SPOKANE, Wash. — Researchers at Washington State University Spokane are now enrolling subjects in the first-ever study of the effects of a class of common antidepressant on sperm function.
The National Institute of Child Health and Human Development has awarded $143,000 to fund the study on the effects of selective serotonin reuptake inhibitors (SSRIs) on sperm function, including their impact on the genetic material in the sperm (the DNA, or chromatin). The SSRIs are the most commonly prescribed antidepressants in the United States (examples include Prozac, Zoloft and Paxil). An estimated 4 million men of reproductive age in the U.S. alone take SSRIs each year.
The grant was awarded to Joanna Ellington, DVM, PhD, associate professor and director of biomedical development at the Health Research and Education Center, and Clarke St.Dennis, PhD, BCPP, clinical assistant professor of pharmacotherapy at WSU Spokane and psychopharmacology specialist at Sacred Heart Medical Center.
Ellington, a reproductive physiologist, states, “This grant highlights the unique opportunities for multidisciplinary medical advances at WSU Spokane. Although infertility doctors know that many of their male patients are being treated for depression, few reproductive physiologists would ever communicate across disciplines with a psychopharmacologist to begin to identify a relationship between depression medication and possible poor sperm function.”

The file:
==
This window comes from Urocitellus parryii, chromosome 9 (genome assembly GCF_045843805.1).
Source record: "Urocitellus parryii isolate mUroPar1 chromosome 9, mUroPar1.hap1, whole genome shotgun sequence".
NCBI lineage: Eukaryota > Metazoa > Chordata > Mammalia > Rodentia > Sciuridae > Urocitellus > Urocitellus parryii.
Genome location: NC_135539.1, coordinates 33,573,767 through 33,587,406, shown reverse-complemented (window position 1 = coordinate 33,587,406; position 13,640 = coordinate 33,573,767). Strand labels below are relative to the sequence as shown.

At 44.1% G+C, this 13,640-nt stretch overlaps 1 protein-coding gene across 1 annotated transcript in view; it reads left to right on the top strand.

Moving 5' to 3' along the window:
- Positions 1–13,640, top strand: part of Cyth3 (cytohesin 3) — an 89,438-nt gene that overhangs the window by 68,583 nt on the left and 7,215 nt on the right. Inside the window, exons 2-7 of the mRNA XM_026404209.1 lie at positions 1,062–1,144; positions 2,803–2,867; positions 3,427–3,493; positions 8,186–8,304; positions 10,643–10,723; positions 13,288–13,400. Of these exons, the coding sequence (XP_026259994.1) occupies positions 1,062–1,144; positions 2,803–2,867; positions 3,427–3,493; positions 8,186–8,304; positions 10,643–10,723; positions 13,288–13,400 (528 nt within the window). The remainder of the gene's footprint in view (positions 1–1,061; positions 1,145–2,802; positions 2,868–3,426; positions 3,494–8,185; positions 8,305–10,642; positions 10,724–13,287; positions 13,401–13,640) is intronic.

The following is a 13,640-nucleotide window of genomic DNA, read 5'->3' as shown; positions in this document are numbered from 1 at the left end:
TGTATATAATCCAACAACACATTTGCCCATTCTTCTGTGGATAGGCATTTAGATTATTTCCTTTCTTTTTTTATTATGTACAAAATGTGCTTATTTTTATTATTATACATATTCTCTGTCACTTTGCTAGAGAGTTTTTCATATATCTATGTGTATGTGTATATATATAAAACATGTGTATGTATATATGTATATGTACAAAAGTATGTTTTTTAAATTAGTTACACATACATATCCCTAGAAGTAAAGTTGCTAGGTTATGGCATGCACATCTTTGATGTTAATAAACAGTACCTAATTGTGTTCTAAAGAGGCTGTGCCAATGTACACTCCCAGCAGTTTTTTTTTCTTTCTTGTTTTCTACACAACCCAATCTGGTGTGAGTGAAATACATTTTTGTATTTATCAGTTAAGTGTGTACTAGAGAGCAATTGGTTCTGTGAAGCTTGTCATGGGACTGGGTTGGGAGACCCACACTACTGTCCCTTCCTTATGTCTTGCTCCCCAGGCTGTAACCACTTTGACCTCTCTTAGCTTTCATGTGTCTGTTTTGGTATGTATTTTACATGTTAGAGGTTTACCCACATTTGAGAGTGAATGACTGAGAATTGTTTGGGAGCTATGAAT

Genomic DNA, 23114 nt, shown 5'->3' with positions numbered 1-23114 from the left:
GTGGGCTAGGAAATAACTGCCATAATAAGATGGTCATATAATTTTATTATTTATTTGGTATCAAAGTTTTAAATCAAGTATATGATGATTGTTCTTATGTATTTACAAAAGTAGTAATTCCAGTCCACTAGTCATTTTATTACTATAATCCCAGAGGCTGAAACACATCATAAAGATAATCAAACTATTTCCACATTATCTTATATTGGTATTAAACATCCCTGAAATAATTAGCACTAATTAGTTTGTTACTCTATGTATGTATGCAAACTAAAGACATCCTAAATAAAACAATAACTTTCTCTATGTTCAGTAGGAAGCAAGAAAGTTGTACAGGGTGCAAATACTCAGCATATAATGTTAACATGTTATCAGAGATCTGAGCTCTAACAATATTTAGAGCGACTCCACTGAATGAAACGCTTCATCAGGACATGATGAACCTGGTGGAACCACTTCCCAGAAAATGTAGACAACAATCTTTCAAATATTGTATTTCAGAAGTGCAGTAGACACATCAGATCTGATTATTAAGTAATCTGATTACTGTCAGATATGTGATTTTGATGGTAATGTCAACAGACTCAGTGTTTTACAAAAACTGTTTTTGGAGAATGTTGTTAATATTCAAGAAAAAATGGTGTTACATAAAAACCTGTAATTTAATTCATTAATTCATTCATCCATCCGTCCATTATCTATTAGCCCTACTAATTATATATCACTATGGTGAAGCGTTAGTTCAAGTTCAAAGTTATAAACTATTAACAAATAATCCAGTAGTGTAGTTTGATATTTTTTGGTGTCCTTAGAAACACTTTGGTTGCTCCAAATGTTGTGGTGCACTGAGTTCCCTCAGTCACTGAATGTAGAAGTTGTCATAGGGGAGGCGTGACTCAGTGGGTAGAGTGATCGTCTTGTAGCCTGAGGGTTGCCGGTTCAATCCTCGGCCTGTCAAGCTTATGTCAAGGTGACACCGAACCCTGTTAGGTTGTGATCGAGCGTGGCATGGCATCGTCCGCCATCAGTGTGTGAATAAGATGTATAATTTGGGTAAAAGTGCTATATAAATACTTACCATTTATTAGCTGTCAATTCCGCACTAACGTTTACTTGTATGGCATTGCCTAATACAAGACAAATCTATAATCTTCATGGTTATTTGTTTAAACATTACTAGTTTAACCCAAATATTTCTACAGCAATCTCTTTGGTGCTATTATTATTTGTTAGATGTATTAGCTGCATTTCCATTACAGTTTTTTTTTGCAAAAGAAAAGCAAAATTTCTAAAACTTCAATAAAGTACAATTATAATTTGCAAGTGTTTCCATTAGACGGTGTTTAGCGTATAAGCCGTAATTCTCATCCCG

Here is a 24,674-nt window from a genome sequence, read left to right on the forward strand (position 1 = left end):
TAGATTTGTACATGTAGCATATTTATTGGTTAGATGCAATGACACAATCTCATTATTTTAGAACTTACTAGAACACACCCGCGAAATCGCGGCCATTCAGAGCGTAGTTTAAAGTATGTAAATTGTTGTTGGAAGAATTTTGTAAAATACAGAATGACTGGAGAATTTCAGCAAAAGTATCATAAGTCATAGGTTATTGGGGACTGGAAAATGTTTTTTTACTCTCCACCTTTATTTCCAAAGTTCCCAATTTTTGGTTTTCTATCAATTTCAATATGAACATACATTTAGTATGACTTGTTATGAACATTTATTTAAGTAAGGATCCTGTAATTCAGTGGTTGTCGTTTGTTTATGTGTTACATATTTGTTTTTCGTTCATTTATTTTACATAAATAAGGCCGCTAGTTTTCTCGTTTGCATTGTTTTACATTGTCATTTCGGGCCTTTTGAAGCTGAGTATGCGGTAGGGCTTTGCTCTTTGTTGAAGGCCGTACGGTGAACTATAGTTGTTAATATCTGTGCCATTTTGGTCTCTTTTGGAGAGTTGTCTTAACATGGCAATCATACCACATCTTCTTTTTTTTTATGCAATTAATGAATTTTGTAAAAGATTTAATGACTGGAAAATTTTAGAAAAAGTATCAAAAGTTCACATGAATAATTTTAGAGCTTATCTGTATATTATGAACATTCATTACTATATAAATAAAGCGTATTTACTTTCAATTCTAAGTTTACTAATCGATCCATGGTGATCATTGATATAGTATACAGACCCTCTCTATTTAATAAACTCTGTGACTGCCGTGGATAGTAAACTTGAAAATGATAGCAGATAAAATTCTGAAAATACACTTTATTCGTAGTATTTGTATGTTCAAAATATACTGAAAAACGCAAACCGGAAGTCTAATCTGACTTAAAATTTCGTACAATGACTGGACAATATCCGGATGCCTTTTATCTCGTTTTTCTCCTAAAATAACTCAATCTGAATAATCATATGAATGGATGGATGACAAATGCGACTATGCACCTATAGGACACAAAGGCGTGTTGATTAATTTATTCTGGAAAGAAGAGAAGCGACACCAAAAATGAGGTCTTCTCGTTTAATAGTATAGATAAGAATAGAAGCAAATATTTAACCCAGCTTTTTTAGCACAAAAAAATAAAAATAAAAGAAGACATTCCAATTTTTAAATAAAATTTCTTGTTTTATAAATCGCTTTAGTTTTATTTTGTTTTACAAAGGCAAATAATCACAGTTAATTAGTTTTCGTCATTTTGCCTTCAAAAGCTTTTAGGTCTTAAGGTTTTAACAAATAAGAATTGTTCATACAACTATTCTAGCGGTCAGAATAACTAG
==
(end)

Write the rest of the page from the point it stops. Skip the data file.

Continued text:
Discussions between Ellington and St.Dennis highlighted that approximately half of all men taking SSRIs experience some sexual dysfunction, which may be related to hormonal changes in their bodies. Ellington also saw a marked elevation in the levels of sperm chromatin damage from one of her fertile sperm donors after he began SSRI therapy. This, coupled with data in animals that showed increased levels of sperm chromatin damage after similar hormonal changes, prompted the NIH to fund the study.
Ellington has worked with Dr. Don Evenson at South Dakota State University for over 7 years. Evenson invented the assay to evaluate sperm chromatin damage that will be utilized in the study. Sperm chromatin damage has been shown in many studies throughout the world to relate to failed fertilization, miscarriages and even childhood diseases such as cancer.
Most other studies of reproductive health have focused on egg health, rather than sperm, and few if any studies have been performed on the effects of prescription medication on sperm chromatin. In general, FDA studies done before approval of a new medication address only limited assays of sperm counts and motility, not the health of the sperm’s DNA.